Your full credit report typically is reviewed during the process of establishing new credit , such as applying for a loan or opening up a credit card.
The information on your credit report will change throughout your life as certain marks are required by law to be removed from your history after a set period of time. The following are types of records on your credit report and the duration of time they will stay on your history until removal:
- Credit inquires- 3 years
- Late or missed payments- 7 years
- Accounts in collection- 7 years
- Chapter 13 bankruptcy- 7 years
- Chapter 7 bankruptcy- 10 years
Positive marks can also change over time. While your open accounts in a positive status will remain on your report indefinitely, closed or inactive positive accounts will only stay on your report for 10 years.
There are three credit reporting agencies that oversee the compilation of your credit history:
These three agencies or credit reporting bureaus may have different information on file associated with your credit history so it is important to review your report with each agency. You access your report with each bureau directly through their site, or through the website, AnnualCreditReport.com
As a consumer, you have the right to review your credit report through each bureau on an annual basis, penalty free. To review your credit on a somewhat regular basis, you may consider staggering when you check your credit report through each bureau, and pull once report at a time every four months. If you choose to review your credit report beyond your annual allotment, your report will most likely show the additional credit inquiry, which can negatively impact your credit.
You also have the right to dispute any information that is incorrect on your credit report. Disputing incorrect information entails documentation and other supporting evidence to back your claim of inaccuracy. You can pursue a dispute with the reporting entity directly or through the credit bureaus. For more information on disputing incorrect information on your credit report, visit the following topic page on the Consumer Financial Protection Bureau.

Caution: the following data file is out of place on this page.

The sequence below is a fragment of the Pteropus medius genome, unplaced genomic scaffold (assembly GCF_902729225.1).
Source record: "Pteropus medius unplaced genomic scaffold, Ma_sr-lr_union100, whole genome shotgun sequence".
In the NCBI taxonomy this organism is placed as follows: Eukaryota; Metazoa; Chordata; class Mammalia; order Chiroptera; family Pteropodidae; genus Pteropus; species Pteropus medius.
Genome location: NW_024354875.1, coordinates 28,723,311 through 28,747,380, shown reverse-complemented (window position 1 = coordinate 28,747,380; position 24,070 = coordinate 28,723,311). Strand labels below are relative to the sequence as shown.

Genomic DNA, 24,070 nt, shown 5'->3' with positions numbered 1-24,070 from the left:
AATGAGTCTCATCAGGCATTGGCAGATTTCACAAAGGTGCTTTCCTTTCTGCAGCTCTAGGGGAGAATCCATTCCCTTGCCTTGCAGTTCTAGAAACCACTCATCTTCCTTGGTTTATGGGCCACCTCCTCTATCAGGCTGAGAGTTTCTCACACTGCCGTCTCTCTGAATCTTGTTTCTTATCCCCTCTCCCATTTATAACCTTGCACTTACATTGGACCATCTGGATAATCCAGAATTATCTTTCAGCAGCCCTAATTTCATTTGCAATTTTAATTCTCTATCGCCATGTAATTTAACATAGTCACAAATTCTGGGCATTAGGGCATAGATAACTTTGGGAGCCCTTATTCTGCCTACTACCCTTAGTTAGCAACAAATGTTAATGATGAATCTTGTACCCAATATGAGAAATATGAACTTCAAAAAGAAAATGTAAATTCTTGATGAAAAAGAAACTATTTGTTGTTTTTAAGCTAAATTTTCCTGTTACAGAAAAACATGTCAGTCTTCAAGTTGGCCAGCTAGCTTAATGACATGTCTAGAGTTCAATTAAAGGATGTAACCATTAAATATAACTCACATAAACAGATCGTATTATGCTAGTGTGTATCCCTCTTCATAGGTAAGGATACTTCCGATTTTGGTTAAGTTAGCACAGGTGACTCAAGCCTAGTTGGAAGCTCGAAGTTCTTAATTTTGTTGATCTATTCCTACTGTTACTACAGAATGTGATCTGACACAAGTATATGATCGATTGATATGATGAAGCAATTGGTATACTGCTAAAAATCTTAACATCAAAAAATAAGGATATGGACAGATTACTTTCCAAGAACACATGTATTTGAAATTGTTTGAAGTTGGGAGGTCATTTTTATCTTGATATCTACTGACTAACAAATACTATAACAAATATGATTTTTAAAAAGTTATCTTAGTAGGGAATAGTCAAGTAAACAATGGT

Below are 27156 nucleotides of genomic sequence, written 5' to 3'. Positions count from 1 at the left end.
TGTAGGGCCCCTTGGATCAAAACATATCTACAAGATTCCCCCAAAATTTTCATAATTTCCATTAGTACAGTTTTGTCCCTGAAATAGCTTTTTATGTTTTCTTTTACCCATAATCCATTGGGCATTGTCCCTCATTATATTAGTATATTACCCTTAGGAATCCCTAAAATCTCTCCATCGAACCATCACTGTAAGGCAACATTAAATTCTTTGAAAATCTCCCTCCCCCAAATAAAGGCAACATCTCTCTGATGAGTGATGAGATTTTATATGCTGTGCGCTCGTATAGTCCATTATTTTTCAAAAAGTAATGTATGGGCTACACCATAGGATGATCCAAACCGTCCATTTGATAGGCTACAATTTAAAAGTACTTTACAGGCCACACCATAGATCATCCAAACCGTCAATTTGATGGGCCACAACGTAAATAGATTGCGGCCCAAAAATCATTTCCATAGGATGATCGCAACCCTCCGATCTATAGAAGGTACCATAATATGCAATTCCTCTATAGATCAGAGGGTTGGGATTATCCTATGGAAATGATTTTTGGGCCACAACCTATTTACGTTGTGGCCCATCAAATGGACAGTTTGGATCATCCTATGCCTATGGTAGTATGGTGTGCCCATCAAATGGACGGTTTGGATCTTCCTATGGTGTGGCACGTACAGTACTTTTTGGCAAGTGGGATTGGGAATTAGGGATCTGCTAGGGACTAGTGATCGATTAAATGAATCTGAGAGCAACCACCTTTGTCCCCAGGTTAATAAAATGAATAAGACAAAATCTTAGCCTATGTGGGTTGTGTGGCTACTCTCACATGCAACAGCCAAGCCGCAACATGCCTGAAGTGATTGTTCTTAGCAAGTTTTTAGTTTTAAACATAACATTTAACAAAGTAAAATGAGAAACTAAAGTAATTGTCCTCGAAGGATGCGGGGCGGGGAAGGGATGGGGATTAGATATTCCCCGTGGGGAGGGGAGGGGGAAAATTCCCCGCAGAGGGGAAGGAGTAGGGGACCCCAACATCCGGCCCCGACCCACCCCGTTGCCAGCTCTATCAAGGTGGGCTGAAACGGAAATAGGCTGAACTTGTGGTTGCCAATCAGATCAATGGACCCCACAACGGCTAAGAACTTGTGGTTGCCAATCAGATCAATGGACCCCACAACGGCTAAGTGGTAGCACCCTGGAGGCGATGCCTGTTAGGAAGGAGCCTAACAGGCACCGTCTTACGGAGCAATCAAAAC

As noted above, your credit report is similar to the assignments you submit during your time as a student. After you’ve turned in your assignments, you receive a grade and subsequent GPA based on the work you produced. In the world of credit, your credit score represents the work you’ve done as a credit user. Essentially, your credit score is the grade you receive when your trustworthiness using credit is examined.
In the United States, there are two primary agencies behind credit scoring, each with their own respective score:
Vantage Score and FICO Score.
The FICO Score comes from the Fair Isaac Corporation, a data analyst company, while the Vantage Score comes from collaborative information provided by the three credit bureaus.
Both scores range from 300-850, but each scoring model differs in what scores fall within the following ranges: Excellent, Very Good, Good, Fair, Poor, or Very Poor:
Other differences between the two scoring models include the impact of hard inquires on checks on your credit report when comparing rates, how collection accounts are reflected on your credit report, and the length of credit history needed to generate a score.
Want to learn more about the differences between FICO Scores and Vantage Scores? Visit the Equifax Knowledge Center!
Both FICO Scores and Vantage Scores use most of the same factors or criteria to determine the scores. The factors of a credit score both FICO and Vantage use are:
- Payment history
- Total debt amount (also called Credit Utilization)
- Length of credit history
- New credit accounts
- Different types of credit
Vantage Scoring also takes into consideration two other factors:
- Your recent credit behavior
- Your available credit
FICO Scoring assigns a certain weight or percentage for each factor of your creditworthiness and borrowing behavior:
- Payment History- 35%
- Credit Utilization- 30%
- Length of History- 15%
- New Credit Accounts- 10%
- Different Credit Types- 10%
Vantage Scores however, do not use percentages but rather assign a level of influence each factor has on your credit score:
- Payment History- Extremely influential
- Credit Utilization (percentage of your credit limits in use)- Highly influential
- Length of Credit History & Mix of Credit Accounts- Highly influential
- Amounts Owed- Moderately influential
- Recent Credit Behaviors- Less influential
As lenders, creditor, or other agencies review your scores, there are general ranges that typically result in greater chances of approval and more competitive interest rates:
- Excellent or Exceptional- Greatest chance of approval and most likely to obtain the lowest interest rates and fees
- Very Good- Very high chance of approval along with very competitive rates and terms